With former president of baseball operations Dave Dombrowski now out of the organization, the Red Sox are on the hunt for a new front office chief. Dombrowski’s successor won’t have the right to choose a manager, though, as Red Sox president and CEO Sam Kennedy confirmed Tuesday on WEEI’s “Ordway, Merloni and Fauria” that Alex Cora will return in 2020, as Chris Cotillo of MassLive.com relays.
It was already surprising enough that Boston fired Dombrowski on Sunday just under a year after winning its latest World Series title. And although Dombrowski hired Cora, it perhaps would have been even more stunning had the club moved on from the latter. The well-respected Cora has helped the Red Sox to a record of 184-122, including a 76-69 mark this season, during almost two years at the helm of their dugout. The club won’t return to the playoffs this year, though, which is surely among the reasons it ousted Dombrowski.
Kennedy on Tuesday wasn’t wiling to delve into why the Red Sox moved on from Dombrowski, however (per Cotillo). Rather, he complimented Dombrowski on his performance with the organization, saying, “We won a world championship, a couple division championships. On a personal level, I enjoyed working with him.” But Kennedy did add, “Obviously, you don’t make a change unless you’re ready for new leadership in that specific department.”
Unsurprisingly, there were issues behind the scenes, as Evan Drellich of The Athletic and Buster Olney of ESPN detail (subscriptions required). Dombrowski sought a contract extension multiple times in the wake of the team’s championship season, but its higher-ups wouldn’t oblige, according to Drellich. Ultimately, it doesn’t seem as if the Red Sox believed the aggressive Dombrowski was capable of putting them on a path toward sustained success. Dombrowski’s former bosses even wondered whether he was the right person for the job late during the 2018 regular season, when the Red Sox were on their way to a 108-win campaign, Olney reports.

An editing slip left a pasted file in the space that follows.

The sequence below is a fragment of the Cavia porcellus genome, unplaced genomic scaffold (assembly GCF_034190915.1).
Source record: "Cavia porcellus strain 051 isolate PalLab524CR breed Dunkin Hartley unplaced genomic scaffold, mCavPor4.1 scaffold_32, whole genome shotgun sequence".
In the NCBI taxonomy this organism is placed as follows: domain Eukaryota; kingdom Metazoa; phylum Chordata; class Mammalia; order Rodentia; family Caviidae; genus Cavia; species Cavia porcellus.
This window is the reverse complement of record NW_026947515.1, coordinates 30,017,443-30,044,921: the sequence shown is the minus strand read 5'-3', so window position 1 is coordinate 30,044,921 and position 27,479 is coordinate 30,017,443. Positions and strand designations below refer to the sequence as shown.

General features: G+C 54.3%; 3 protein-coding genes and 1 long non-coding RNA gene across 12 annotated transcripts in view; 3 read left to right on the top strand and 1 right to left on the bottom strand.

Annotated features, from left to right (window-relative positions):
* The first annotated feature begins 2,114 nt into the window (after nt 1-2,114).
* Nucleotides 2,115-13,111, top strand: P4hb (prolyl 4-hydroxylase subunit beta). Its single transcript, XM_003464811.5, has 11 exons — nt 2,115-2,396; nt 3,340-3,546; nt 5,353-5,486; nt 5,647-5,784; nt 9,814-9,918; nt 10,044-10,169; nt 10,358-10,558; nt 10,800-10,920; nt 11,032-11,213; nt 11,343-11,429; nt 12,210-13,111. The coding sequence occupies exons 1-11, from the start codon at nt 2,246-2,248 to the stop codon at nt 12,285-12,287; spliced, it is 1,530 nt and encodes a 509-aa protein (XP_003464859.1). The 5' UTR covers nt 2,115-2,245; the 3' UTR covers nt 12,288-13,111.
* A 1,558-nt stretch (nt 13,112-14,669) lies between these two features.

Thanks to Dombrowski’s exit, the Red Sox are currently operating with a group consisting of a few of his former underlings – Eddie Romero, Zack Scott, Brian O’Halloran and Raquel Ferreira – atop their baseball department. It’s possible they’ll end up replacing Dombrowski from outside, though, with Olney naming Diamondbacks general manager Mike Hazen as a speculative successor. Hazen’s a Boston native who worked for the Red Sox for 11 years before joining the Diamondbacks, who have been generally successful since he began running the ship in October 2016.
While it’s easy to see the appeal of a Hazen-Boston reunion on paper, the Diamondbacks aren’t concerned they’ll lose him, as CEO Derrick Hall told Nick Piecoro of the Arizona Republic via text message: “I have no reason to think they are going to ask. He is under contract.”
Hazen seems to have another two years left on his deal, though it’s unclear whether the D-backs have added more seasons to the pact, Piecoro notes. Regardless, because he’s under contract, Arizona would be able to stop Hazen from speaking to the Red Sox should they express interest in him.